• Mon
  • Dec 29, 2014
  • Updated: 12:00pm
NewsHong Kong

Task force findings out today will justify gloomy budget, says John Tsang

PUBLISHED : Monday, 03 March, 2014, 5:17am
UPDATED : Monday, 03 March, 2014, 8:37am

The findings of a government task force to be released today will justify the gloomy forecasts made about the city's public finances in the budget last week, according to Financial Secretary John Tsang Chun-wah.

Delivering the budget, Tsang said the city's reserves, forecast to rise to HK$745.9 billion, risked being wiped out as outlays grew at a faster pace than revenue.

Citing dire warnings from economists advising him on long-term policy, Tsang had said: "[If] we take effective actions, we can prevent the projected results from surfacing and avoid subjecting future generations to irreversible fiscal plight."

He scrapped a HK$1,800 electricity subsidy in place since 2008, cut the rent-free period for public-housing tenants from two months to one and offered a property rate waiver for two quarters, rather than the full year

Following the budget some politicians and economists criticised Tsang's pessimism, while a poll carried out by the University of Hong Kong found it to be the most unpopular budget for more than a decade.

Writing on his blog yesterday, Tsang said he was aware there was scepticism about the findings of the working group on long-term fiscal planning.

"Some have expressed doubts about the findings of the taskforce. They wonder, for example, why the taskforce is overly pessimistic about the economy in the future," Tsang wrote.

Critics had said the task force had skewed its findings by its choice of base year and that it had made long-term forecasts without a solid basis, according to Tsang.

"If those [critics] listen to the task force's analysis, they will likely change their mind," Tsang wrote on his blog.

Tsang shed some light on the findings of the task force when he delivered the budget. He cited the task force's research when warning that years of surplus could turn into deficit within seven years if spending on health, education and welfare continued to grow as it recently had. He said those outlays would push up government spending at a rate of 7.5 per cent a year.

The task force forecast government revenue to grow at a rate of 4.5 per cent a year.

People Power lawmaker Albert Chan Wai-yip said that Tsang's fiscal planning had shown he was "either incompetent or dishonest".

He said on RTHK's Letter to Hong Kong that Tsang had estimated a total deficit of HK$81.7 billion over the past five years when the city had recorded an accumulated surplus of HK$251.4 billion.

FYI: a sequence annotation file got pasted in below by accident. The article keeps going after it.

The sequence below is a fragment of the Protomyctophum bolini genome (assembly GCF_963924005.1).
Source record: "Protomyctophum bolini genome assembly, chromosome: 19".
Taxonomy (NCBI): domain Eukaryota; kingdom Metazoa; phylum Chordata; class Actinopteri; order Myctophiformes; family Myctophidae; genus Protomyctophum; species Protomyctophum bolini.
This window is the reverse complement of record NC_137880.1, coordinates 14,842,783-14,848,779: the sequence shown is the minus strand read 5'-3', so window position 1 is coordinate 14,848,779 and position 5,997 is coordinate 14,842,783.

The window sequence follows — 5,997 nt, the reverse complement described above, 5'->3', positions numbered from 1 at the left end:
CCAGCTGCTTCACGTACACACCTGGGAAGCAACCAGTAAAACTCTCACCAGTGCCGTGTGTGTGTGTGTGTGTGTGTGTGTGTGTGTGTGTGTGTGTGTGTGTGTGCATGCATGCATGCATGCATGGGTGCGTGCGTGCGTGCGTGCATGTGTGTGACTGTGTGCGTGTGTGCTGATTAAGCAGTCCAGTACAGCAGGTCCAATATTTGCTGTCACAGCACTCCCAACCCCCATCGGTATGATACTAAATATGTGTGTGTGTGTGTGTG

The nine-member task force was set up in June. It was charged with finding ways to ensure the city's public finances could cope with an ageing population and other long-term commitments.


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For a guy who has managed to get practically all of his budget forecasts wrong and by a wide margin he cannot blame people for saying he is 'overly pessimistic'. So now he attaches importance to Task Force's findings to lend him support. Let me tell you TSANG, Economy begins at home. Keep a lid on the wastefulness of the civil service and you will already have trimmed your expenditure by 5-8%. Place into the civil servants' thick skulls that they have a role to play in spending wisely.
JT is in way over his head. There are problems in govt. finances for sure and those revolve around excessive capital works spending and hoarding. Did I mention overpaid ministers and their flunky assistants?
PS..his task force consisted of two tax experts, two professors and.....five civil servents ...how can he be taken seriously
John - if, as you have done,. you have recurrent fixed cash infrastructure expenditure at 4 per cent of GDP and land revenue at 2.5 per cent, of course you get long term divergence. But don't squeeze the middle class and poor to build an Arts centre in Kowloon or a third runway for tourists on budget airlines to arrive,
they will be budget airline passengers and tourists ...wherever their final destination - it makes no difference. Its a waste of our money with landing fees a fraction of their economic rate - just as we have build an Express Rail Line and the Macau Bridge with no mention of what we are charging
yes..especially when you previous pessimism has built up an extra unintended surplus of USD 80 billion
The third runway is to accommodate transit passengers who neither live here nor visit HK.
without understanding his financial model, it is not possible to judge whether he is right or wrong. too many people make frivolous comments without understanding things at a professional level. way too easy to comment someone is wrong without doing some homework.
Tsang faces typical retaliation against perceived "pessimism". Even highly trained professionals fall for this - it's easier to be overly optimistic and then just say "oops" when things go less rosy.
you don't even have a proper understanding what 80 billions mean. to you, it just means a lot of money. if you have 1 trillion revenue and 920billion in expenditure, the net revenue is 80billions which is just an 8%. Making an error of 8% using forecasting methods is way too easy even for professionals. so if professionals can't do it, are you saying you can do way better?


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